ABSTRACT: Early-onset scoliosis, when left untreated, leads to severe deformity. Until the last decade, treatment of progressive curves in young children often consisted of definitive spinal fusion. The recognition of thoracic insufficiency syndrome associated with definitive early fusion has led to the development of new surgical techniques developed to preserve spinal and thoracic growth in young patients with progressive scoliosis. We asked: (1) Does early definitive fusion arrest progression of spinal deformity? To what extent does early definitive spinal fusion influence (2) pulmonary function and (3) thoracic growth? A Medline search of the published literature on early-onset scoliosis, congenital scoliosis, and infantile scoliosis between 2008 and 2010 was performed on spinal fusion for early-onset scoliosis, focusing on studies reporting pulmonary function at followup. Spinal deformity is apparently not well controlled by early fusion since revision surgery has been required in 24% to 39% of patients who underwent presumed definitive fusion in early childhood. Restrictive pulmonary disease, defined as forced vital capacity less than 50% of normal, occurs in 43% to 64% of patients who undergo early fusion surgery with those children who have extensive thoracic fusions and whose fusions involve the proximal thoracic spine at highest risk. Thoracic growth after early surgery is an average of 50% of that seen in children with scoliosis who do not have early surgery. Diminished thoracic spinal height correlates with decreased forced vital capacity. The literature does not support routine definitive fusion of thoracic spinal deformity at an early age in children with scoliosis.Clinical Orthopaedics and Related Research 10/2010; 469(5):1323-9. DOI:10.1007/s11999-010-1622-z · 2.88 Impact Factor
- [Show abstract] [Hide abstract]
ABSTRACT: Scoliotic deformity in young children is a challenge for the spinal surgeon. Though traditional spinal correction and fusion techniques can improve these deformities, they inhibit growth of the spine. Nonfusion technologies are an effective approach to this problem. They not only correct the spinal deformity, but also allow the spine to keep growing and developing. These techniques include the growing rod, stapling, pedicle screw tethering, the vertical expandable prosthetic titanium rib (VEPTR), and multi-vertebrae wedge osteotomy. This is a review of advances in nonfusion techniques for the treatment of scoliosis in children.Orthopaedic Surgery 11/2010; 2(4):254-9. DOI:10.1111/j.1757-7861.2010.00096.x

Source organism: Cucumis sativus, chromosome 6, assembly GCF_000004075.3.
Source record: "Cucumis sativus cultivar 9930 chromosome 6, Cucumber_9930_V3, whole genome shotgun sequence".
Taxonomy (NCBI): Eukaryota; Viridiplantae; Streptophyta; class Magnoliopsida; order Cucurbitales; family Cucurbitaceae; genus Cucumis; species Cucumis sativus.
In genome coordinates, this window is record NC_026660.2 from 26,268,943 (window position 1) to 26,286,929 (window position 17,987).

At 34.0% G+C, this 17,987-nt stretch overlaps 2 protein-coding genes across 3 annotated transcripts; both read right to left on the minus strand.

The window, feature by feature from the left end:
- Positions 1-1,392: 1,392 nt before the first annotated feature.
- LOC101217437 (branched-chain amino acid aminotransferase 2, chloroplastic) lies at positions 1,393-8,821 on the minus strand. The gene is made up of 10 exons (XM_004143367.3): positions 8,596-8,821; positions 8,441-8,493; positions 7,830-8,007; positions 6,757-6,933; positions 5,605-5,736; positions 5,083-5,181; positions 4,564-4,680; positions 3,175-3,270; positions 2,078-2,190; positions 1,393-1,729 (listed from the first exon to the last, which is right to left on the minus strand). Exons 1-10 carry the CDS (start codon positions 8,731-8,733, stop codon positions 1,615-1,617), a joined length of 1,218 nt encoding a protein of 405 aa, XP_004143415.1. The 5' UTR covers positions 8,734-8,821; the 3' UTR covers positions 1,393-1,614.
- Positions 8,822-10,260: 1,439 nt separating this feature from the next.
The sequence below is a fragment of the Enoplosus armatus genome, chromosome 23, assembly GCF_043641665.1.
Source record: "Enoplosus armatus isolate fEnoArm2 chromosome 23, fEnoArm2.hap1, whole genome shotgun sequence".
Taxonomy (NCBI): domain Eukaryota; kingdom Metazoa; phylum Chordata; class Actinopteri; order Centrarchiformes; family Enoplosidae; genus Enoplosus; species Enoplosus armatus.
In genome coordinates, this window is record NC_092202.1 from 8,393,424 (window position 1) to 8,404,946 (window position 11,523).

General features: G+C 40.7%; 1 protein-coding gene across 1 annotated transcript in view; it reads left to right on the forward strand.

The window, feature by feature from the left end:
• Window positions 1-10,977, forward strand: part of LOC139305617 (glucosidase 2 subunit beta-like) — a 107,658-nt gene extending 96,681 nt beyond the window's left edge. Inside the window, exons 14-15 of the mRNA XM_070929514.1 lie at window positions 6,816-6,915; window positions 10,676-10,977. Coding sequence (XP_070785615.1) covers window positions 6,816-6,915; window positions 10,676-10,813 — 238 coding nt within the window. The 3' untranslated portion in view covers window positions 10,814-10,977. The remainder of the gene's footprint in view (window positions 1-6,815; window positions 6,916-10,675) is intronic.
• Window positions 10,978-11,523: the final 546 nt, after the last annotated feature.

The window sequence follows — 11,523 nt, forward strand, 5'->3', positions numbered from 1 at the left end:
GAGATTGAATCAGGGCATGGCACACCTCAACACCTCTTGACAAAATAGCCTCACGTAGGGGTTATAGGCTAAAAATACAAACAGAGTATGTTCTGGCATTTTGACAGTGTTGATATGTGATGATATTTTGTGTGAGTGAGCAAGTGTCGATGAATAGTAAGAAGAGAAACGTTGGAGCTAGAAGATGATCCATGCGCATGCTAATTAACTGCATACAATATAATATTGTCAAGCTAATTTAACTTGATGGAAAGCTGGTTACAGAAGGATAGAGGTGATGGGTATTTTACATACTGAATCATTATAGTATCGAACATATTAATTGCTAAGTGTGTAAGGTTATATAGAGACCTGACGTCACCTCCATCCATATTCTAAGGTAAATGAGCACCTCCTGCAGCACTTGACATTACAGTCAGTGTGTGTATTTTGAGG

- [Show abstract] [Hide abstract]
ABSTRACT: Review of available literature, authors' opinion. To describe complications associated with growth-sparing surgical treatment of early onset scoliosis (EOS). EOS has many potential etiologies and is often associated with thoracic insufficiency syndrome. The growth of the spine, thorax, and lungs are interrelated, and severe EOS typically involves disturbance of the normal development of all 3. Severe EOS may be treated during growth with surgical techniques, intended to preserve growth while controlling deformity, the most common of which are spinal "growing rods" (GR) or "vertical expandable prosthetic titanium rib" (VEPTR). Although presently popular, there is minimal long-term data on the outcome of growth-sparing surgical techniques on EOS. Review. Potential adverse outcomes of GR or VEPTR treatment of EOS include failure to prevent progressive deformity or thoracic insufficiency syndrome, an unacceptably short or stiff spine or deformed thorax, increased family burden of care, and potentially negative psychological consequences from repeated surgical interventions. Neither technique reliably controls all deformity over the entirety of growth period. Infections are common to both GR and VEPTR. Rod breakage and spontaneous premature spinal fusion beneath rods are troublesome complications in GR, whereas drift of rib attachments and chest wall scarring are anticipated complications in VEPTR treatment. Indications for GR and VEPTR overlap, but thoracogenic scoliosis and severe upper thoracic kyphosis are best treated by VEPTR and GR, respectively. Surgeons planning treatment of EOS should anticipate the many complications common to growth-sparing surgery, share their knowledge with families, and use complications as one factor in the complex decision as to when and whether to initiate the repetitive surgeries associated with GR or VEPTR in the treatment of severe EOS.Spine 12/2010; 35(25):2193-204. DOI:10.1097/BRS.0b013e3181f070b5 · 2.45 Impact Factor